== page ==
She hopes the move might give her the time to work on some new music, but ultimately Karina has always been more of a DJ than a producer. She has enjoyed a musical output, releasing music on Cymawax, God Particle and recently a track called “Acid Meow” for Absence Seizure, but DJing always seemed to trump all her other creative endeavours. Asked about her reserved output, she breaks out in a simper with “yeah of course, because I’m homeless. I’m constantly on tour.” With most of her machines in a house in Poland (where she spends a fair amount of her time too), making music is a real endeavour she can only enjoy when she’s settled somewhere. “That’s the plan for next year,” she tells me. “To stay longer in one place,” in an effort to “work on things a bit more.” She has however managed to find some time in the last year to work on new music with friend and fellow DJ, Connie Yin (Resolute, NYC).

“We actually became good friends before we DJed together,” says Karina, but  it was after playing back to back that they forged a musical bond too. Karina admits, “I don’t like to play back to back all the time,” but with Connie “it was really fun.” 

They shared a musical kinship through DJing, which expounded through their friendship led to them collaborating on their own music as C&K. After an extended stay in New York, Karina and Connie managed to lay down some material in what would be a future release, but Karina insists there’s no rush in putting anything out just yet. “I’m not going to release music, just for it to be released.” She insists on a “quality of sound” in her productions and “music as art” and not a commodity to be flouted as some marketing gimmick to get more gigs.

Talk of a C&K label has also surfaced, but in much the same way that Karina treats music, she “was never interested in having a label for the sake of having a label.” A C&K label would have to remain consistent with her philosophy on music. “I can make a House track in a day,” she insists with a sarcastic overtone; “but for what, is it going to be that good?” Like she is prone to do, Karina leaves the question hanging, and I can’t always  discern if it’s rhetorical. On this occasion I answer with another question. Do you feel you have to make music to get more playtime?

She gives my a side glance before answering; “Obviously there is a correlation… do I need to follow that…. A bit if I want to, but not really.”  It’s understandable why she won’t acquiesce to the archetypes that dominate DJ culture today. As she insists, she is a DJ and a DJ that still honours the traditions of her craft. She won’t be lured into a debate about digital over vinyl, and she respects every DJ’s decision in their choice of format, but she’ll always prefer vinyl. “It’s my choice, and I’m happy with what I do,” she explains while talking about the benefits of the tactile format. 

You can’t deny however, that there’s a certain dedication involved in carrying a big bag of records around the world, and yet the only real downside for Karina is the “the weight and you can’t really take all the music with you that you’d love to have.” Karina thrives in the limitation, but I get the overwhelming sense that these records aren’t merely tools for Karina. “It’s an addiction,” she stresses “an absolute incurable disease,” and yet she doesn’t appear to be looking for any cure. “I sometimes have two copies of a record,” she admits. For Karina, if there’s a “record on sale, that nobody knows about, it can’t just stay there. I feel sorry for the record. It’s talking to me; take me… take me.”

Her second (or is it fourth at this point) home in Poland contains the largest portion of a collection that’s dotted around the world. “I lost control a long time ago,” says Karina about the spread of record collection which includes the House and Techno she plays most often in her DJ sets, but there’s a uniformed approach to her buying habits with records that have “to stand out to be a little different.” Karina is determined that “it can’t have any aggressive sounds in it” and she likes her records “to be moody,” especially the ones she plays in her sets.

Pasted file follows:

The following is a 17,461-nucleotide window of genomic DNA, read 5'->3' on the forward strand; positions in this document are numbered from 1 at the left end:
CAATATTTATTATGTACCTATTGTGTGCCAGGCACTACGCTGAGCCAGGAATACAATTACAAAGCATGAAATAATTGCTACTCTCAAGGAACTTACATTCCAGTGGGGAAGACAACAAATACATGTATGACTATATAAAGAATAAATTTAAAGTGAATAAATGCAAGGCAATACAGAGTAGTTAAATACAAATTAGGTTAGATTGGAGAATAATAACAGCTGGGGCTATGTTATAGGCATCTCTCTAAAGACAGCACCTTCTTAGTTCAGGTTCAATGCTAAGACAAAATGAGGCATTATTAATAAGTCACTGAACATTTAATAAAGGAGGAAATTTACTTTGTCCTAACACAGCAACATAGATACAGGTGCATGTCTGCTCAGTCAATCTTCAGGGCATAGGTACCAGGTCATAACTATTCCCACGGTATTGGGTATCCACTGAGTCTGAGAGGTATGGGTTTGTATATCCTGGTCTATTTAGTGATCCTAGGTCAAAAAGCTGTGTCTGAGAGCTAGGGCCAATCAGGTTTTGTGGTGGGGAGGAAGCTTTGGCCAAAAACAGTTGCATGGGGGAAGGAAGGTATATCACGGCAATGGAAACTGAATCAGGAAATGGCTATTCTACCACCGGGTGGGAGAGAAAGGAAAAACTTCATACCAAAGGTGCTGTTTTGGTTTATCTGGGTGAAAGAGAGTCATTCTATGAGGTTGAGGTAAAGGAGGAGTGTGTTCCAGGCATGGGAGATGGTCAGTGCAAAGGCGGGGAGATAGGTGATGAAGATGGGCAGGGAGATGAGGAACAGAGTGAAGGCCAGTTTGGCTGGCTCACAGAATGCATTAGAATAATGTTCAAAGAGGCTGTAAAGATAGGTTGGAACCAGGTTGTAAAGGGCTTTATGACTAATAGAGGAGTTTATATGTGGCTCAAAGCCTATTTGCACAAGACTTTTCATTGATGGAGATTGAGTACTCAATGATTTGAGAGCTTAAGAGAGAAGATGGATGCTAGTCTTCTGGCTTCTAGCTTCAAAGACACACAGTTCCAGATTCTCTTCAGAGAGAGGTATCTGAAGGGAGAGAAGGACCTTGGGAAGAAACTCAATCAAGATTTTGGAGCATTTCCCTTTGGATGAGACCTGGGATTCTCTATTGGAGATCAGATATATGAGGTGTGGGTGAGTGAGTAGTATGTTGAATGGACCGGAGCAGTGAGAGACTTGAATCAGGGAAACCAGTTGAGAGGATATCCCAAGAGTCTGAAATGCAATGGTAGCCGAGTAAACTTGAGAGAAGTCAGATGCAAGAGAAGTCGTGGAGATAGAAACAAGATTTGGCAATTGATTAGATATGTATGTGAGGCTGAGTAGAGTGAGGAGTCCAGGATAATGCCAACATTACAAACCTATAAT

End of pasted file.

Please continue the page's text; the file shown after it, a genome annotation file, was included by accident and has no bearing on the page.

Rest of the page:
“I’ve invested a lot of money in records,” she impresses and while her friends by now “have a house and a car,” Karina is content in having her freedom and a bag of records at her side. Whenever she returns to Poland, it’s like “digging in my own shop” she tells me with a smile, rediscovering some old favourites, while swapping out the records in her travelling bag. Putting so much effort into the music, Karina prefers a 4 hours for her sets .“I hate these one hour slots. It’s boring, you’re done before you get started.” She prefers to take her time so she and her audience can “have more of an understanding of the night.” She absolutely abhors festival sets today where it’s a case of “bang and your done” and that mature approach is something that follows Karina through all aspects of her music.

Her dedication to the vinyl format; her reserved approach to production and releasing records; her views on running a label; and her desire to remain in one place for an extended (yet temporary) period in order to experience the culture and the music of a region completely is at odds with what the immediacy that DJ- and club culture demands today, both in the physical- and the virtual realm. From her time in Ibiza to her next adventure in Georgia, Karina’s career in music has been forged on her own terms, and there’s no reason she would stop the cycle now.

As our time winds down and we start to make our way to Filter Musikk, Karina relishes in talking about a new track she’s working on and “getting a bass-line together” for the future piece. “I’m really excited about it. It’s a Detroit kind of track, called ‘Pure D’, and it needs that warm bass-line.” Moreover she is “really thinking about working on new music next year,” but first it’s off to the USA, Dubai and somewhere in between there’s a stop home in Kristiansand, Norway again. 

We barely had a chance to talk about the mix she specifically made for Jaeger to accompany the interview, but she makes sure to mention before I press stop on the recording, that “Jaeger is my favourite place in Oslo.” She relishes any opportunity to play at the club and hopes the mix reflects the vibe and feel of Jaeger, as she’s experienced it in the past from the booth.

Our conversation was a whirlwind as we rushed through topics over the course of a single cup of coffee as Karina swept through her extensive career and thoughts on music. There was hardly a pause, and just like that she’s gone again, off on her next adventure…